• Using common phrases, like “password” “qwerty” or “12345” — don’t laugh, these were among the most popular passwords in 2014.

Security steps you can take to cover your passwords

Though keeping up with cybersecurity can be frustrating, it is absolutely imperative.

There are a number of suggestions that everyone can follow to avoid being victimized.

  • Long

Make your passwords at least 12 characters in length. Each character you add makes your code exponentially more difficult to crack.

  • Random

You want to keep full words or pronouns out of your password. Experts suggest using the first letters of the words in a long phrase.

For example, something like “The Bears Won Superbowl XX in 1985 thanks to Walter Payton and The Fridge!” would become TBWSXXI1985TTWPATH! Any Bears fan could remember that.

  • Specific

Keep a unique password for every site.

Though it may be difficult to keep track, there are password manager programs you can use. Sites like LastPass and Dashlane use complex encryption to keep passwords organized for you and out of the hands of criminal actors.

  • Two Step Verification

More and more sites are allowing for this kind of verification and you should always take advantage of it.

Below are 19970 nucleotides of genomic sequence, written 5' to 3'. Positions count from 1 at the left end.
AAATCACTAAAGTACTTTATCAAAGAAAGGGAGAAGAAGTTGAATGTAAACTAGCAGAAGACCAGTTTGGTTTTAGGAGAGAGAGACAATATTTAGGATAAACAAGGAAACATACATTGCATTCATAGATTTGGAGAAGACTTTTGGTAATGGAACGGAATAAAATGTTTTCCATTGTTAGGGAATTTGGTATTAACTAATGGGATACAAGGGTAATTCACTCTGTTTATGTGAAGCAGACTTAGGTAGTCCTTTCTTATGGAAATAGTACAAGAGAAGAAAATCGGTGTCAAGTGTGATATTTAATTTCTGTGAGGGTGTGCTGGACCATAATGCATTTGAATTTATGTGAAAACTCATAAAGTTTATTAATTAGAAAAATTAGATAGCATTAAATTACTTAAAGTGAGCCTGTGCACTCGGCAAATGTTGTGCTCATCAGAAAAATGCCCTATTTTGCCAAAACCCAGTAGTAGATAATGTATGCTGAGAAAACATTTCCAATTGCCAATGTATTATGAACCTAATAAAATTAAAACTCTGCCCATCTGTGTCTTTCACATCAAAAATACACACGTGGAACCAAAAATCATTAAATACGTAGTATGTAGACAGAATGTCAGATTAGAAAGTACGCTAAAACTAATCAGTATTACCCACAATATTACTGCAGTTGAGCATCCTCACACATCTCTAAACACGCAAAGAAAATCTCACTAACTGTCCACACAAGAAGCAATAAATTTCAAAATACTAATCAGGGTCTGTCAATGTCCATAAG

Usually, it requires a code be sent to your cell phone to enter before you are allowed access to a secure site.

Use this link to find instructions on how to set up two-step verification on some of the most used websites.

What you can do as a small business?

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In the current climate, it is easy for small businesses to throw up their hands. Many figure they will be safe because they are too small of a target. However, many cybercriminal assets work automatically, without regard for size or level of sophistication.

As a small company, you may be part of a larger supply chain. Your lax security then could lead to a massive breach.

 For example, a massive Target breach of information for 110 million credit/debit card users in 2013 was caused by a cyberattack on one of their HVAC vendors.

The moral of this story is: be vigilant.

What a breach might mean for your company

A recent study by Accenture shows just how devastating a cyber breach can be for a company:

  • Cost: A malware attack costs a company an average of $2.4 Million.
  • Time: The same report says the average time it takes to recover is around 50 days.